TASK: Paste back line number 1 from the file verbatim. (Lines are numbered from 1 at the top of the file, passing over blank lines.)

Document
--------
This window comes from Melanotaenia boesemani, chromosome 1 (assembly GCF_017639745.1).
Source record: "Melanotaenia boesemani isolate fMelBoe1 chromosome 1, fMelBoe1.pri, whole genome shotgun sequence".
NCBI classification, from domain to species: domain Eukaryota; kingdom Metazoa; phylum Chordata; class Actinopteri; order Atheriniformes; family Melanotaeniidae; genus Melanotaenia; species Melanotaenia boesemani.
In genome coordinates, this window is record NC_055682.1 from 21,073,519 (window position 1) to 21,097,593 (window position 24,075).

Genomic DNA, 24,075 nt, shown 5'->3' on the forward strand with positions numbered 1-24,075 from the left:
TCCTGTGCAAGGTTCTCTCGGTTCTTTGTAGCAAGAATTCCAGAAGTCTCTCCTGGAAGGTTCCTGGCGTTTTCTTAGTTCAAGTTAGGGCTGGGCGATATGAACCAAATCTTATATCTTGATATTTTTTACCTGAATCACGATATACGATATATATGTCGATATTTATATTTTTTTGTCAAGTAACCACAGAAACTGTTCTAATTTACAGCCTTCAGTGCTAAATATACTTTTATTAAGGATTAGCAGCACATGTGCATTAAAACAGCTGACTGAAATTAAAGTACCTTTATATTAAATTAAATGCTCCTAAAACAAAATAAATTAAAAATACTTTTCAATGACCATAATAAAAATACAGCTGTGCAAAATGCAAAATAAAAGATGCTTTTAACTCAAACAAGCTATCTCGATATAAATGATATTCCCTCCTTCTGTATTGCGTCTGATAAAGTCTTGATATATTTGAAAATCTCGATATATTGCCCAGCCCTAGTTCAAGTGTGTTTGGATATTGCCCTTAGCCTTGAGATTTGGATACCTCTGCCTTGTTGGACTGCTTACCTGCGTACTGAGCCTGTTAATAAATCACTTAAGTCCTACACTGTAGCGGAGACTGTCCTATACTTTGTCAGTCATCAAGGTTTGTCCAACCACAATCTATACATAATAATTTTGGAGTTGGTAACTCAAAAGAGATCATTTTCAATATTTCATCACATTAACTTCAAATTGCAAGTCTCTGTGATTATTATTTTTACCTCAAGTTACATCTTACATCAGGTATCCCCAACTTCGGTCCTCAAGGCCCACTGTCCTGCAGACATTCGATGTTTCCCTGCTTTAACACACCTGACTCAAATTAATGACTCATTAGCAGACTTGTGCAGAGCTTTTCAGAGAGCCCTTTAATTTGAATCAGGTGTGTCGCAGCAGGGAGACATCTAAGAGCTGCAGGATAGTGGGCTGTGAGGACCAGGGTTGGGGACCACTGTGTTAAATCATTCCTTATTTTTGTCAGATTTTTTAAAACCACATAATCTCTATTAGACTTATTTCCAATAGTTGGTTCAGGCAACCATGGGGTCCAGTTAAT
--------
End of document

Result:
This window comes from Melanotaenia boesemani, chromosome 1 (assembly GCF_017639745.1).